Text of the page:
To increase confidence in the tax system and improve compliance with the tax law, the IRS is implementing a number of steps for future filing seasons. These include a requirement that all paid tax return preparers register with the IRS and obtain a preparer tax identification number (PTIN), as well as both competency tests and ongoing continuing professional education for all paid tax return preparers except attorneys, certified public accountants (CPAs) and enrolled agents.

Setting higher standards for the tax preparer community will significantly enhance protections and services for taxpayers, increase confidence in the tax system and result in greater compliance with tax laws over the long term. Other measures the IRS anticipates taking are highlighted in the IRS Return Preparer Review issued in December 2009.

2. Hiding Income Offshore

The IRS aggressively pursues taxpayers involved in abusive offshore transactions as well as the promoters, professionals and others who facilitate or enable these schemes. Taxpayers have tried to avoid or evade U.S. income tax by hiding income in offshore banks, brokerage accounts or through the use of nominee entities. Taxpayers also evade taxes by using offshore debit cards, credit cards, wire transfers, foreign trusts, employee-leasing schemes, private annuities or insurance plans.

IRS agents continue to develop their investigations of these offshore tax avoidance transactions using information gained from over 14,700 voluntary disclosures received last year. While special civil-penalty provisions for those with undisclosed offshore accounts expired in 2009, the IRS continues to urge taxpayers with offshore accounts or entities to voluntarily come forward and resolve their tax matters. By making a voluntary disclosure, taxpayers may mitigate their risk of criminal prosecution.

3. Phishing

Phishing is a tactic used by scam artists to trick unsuspecting victims into revealing personal or financial information online. IRS impersonation schemes flourish during the filing season and can take the form of e-mails, tweets or phony Web sites. Scammers may also use phones and faxes to reach their victims.

Scam artists will try to mislead consumers by telling them they are entitled to a tax refund from the IRS and that they must reveal personal information to claim it. Criminals use the information they get to steal the victim’s identity, access bank accounts, run up credit card charges or apply for loans in the victim’s name.

Taxpayers who receive suspicious e-mails claiming to come from the IRS should not open any attachments or click on any of the links in the e-mail. Suspicious e-mails claiming to be from the IRS or Web addresses that do not begin with http://www.irs.gov should be forwarded to the IRS mailbox: phishing@irs.gov.

4. Filing False or Misleading Forms

The IRS is seeing various instances where scam artists file false or misleading returns to claim refunds that they are not entitled to. Under the scheme, taxpayers fabricate an information return and falsely claim the corresponding amount as withholding as a way to seek a tax refund. Phony information returns, such as a Form 1099 Original Issue Discount (OID), claiming false withholding credits usually are used to legitimize erroneous refund claims. One version of the scheme is based on a false theory that the federal government maintains secret accounts for its citizens, and that taxpayers can gain access to funds in those accounts by issuing 1099-OID forms to their creditors, including the IRS.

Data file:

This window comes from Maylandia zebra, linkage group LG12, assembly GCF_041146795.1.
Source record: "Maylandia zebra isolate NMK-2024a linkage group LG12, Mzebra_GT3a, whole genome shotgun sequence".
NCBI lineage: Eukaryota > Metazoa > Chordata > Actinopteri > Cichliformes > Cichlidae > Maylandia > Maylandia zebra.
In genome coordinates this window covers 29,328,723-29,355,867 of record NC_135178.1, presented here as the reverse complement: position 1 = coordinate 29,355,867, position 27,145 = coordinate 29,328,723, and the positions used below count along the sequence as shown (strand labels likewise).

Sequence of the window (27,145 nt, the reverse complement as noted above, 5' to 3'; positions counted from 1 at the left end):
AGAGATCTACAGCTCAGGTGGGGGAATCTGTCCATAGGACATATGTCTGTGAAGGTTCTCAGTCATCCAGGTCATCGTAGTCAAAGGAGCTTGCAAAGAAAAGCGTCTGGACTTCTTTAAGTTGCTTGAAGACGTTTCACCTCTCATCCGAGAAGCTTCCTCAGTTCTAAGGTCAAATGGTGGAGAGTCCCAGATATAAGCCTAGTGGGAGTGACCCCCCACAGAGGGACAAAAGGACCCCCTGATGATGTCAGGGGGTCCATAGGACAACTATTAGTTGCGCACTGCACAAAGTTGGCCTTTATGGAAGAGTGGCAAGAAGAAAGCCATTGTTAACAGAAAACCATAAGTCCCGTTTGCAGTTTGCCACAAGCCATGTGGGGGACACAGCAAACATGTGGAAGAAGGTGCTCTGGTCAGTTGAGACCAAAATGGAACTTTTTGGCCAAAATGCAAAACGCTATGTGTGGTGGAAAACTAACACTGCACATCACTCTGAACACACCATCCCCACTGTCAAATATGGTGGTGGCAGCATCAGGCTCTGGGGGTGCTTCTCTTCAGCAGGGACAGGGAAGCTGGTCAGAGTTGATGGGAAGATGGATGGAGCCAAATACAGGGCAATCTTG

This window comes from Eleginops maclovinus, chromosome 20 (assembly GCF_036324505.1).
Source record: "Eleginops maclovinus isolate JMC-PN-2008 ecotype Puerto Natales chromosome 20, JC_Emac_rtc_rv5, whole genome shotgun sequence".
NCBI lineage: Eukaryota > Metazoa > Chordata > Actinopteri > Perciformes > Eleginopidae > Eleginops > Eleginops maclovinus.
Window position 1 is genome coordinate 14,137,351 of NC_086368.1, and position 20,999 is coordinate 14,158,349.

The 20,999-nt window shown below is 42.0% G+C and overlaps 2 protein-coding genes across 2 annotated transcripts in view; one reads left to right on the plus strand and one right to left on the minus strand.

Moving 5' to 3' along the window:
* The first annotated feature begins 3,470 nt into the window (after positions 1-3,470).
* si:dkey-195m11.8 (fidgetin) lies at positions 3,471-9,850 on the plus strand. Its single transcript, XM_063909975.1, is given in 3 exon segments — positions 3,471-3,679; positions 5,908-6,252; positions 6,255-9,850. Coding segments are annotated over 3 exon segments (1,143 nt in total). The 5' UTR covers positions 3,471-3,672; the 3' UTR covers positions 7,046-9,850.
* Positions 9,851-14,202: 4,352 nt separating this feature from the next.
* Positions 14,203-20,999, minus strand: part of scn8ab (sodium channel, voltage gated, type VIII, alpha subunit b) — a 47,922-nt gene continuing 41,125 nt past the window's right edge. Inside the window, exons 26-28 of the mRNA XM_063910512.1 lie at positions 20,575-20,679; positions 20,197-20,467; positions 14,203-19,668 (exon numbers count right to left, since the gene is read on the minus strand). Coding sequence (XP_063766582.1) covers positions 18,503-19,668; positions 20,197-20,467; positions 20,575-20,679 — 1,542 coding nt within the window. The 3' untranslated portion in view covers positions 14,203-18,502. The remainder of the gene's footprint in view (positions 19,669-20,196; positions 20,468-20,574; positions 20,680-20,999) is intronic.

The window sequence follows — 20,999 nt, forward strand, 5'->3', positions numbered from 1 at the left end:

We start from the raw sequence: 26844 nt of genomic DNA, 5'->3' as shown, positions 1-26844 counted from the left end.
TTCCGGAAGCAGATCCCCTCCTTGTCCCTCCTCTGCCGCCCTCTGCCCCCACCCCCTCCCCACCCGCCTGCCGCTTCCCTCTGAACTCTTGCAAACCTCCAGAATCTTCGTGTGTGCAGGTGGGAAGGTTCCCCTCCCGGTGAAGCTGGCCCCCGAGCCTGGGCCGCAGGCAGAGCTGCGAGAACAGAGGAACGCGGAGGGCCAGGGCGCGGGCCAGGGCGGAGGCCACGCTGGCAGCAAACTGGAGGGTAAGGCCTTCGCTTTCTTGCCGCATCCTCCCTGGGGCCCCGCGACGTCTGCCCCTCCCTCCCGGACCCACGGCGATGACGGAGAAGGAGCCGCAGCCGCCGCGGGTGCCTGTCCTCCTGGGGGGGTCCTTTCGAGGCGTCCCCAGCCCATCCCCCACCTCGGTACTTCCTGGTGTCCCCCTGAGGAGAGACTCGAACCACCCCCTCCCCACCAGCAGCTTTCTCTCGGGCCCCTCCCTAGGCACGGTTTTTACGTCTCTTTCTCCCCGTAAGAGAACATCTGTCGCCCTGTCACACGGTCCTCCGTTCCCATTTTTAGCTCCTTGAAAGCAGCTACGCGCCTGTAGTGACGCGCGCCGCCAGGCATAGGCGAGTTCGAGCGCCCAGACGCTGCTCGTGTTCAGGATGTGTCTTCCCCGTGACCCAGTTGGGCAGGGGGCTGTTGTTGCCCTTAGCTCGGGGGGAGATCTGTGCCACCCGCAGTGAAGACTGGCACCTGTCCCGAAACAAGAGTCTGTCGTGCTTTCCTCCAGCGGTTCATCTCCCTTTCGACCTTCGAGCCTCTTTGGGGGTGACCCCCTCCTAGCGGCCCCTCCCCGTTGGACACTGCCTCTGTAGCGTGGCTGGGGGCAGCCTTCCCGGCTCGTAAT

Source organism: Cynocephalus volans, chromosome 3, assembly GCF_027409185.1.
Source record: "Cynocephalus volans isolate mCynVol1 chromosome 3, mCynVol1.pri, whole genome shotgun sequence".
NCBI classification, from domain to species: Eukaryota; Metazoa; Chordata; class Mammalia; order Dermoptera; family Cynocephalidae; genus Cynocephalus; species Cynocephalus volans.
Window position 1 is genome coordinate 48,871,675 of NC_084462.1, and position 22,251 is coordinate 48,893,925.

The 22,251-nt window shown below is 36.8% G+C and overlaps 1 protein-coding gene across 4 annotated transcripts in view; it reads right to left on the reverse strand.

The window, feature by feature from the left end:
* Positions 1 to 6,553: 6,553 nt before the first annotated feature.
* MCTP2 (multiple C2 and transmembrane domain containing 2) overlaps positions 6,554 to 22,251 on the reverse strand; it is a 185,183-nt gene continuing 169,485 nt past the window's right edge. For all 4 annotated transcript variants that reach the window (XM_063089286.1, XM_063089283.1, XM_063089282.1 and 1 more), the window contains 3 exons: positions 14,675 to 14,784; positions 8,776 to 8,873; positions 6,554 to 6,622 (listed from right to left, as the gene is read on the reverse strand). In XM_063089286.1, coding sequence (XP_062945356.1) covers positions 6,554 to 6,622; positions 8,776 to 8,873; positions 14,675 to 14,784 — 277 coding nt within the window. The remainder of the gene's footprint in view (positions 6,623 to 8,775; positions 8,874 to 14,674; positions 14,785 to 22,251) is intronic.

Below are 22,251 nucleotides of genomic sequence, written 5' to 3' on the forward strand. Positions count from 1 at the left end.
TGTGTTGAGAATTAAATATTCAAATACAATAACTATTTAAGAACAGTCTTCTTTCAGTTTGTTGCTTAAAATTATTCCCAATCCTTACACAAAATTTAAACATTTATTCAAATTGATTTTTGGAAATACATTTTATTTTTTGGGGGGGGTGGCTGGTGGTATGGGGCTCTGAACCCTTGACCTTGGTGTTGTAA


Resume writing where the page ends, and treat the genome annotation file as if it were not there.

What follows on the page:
5. Nontaxable Social Security Benefits with Exaggerated Withholding Credit

The IRS has identified returns where taxpayers report nontaxable Social Security Benefits with excessive withholding. This tactic results in no income reported to the IRS on the tax return. Often both the withholding amount and the reported income are incorrect. Taxpayers should avoid making these mistakes. Filings of this type of return may result in a $5,000 penalty.

6. Abuse of Charitable Organizations and Deductions

The IRS continues to observe the misuse of tax-exempt organizations. Abuse includes arrangements to improperly shield income or assets from taxation and attempts by donors to maintain control over donated assets or income from donated property. The IRS also continues to investigate various schemes involving the donation of non-cash assets including situations where several organizations claim the full value for both the receipt and distribution of the same non-cash contribution.

Home Based Business Tax Advantages

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You already know how wonderful it can be to work from home, but do you realize how many home based business tax advantages exist? Here in the United States, many people operate home based businesses just to take advantage of the numerous tax deductions. Claiming the use of your home in your business can give you some hefty deductions on your tax return. A Word of Caution As with anything tax-related, you must meet certain requirements determined by the Internal Revenue Service.  However, if you use one room or part of a room specifically for your business, you can receive […]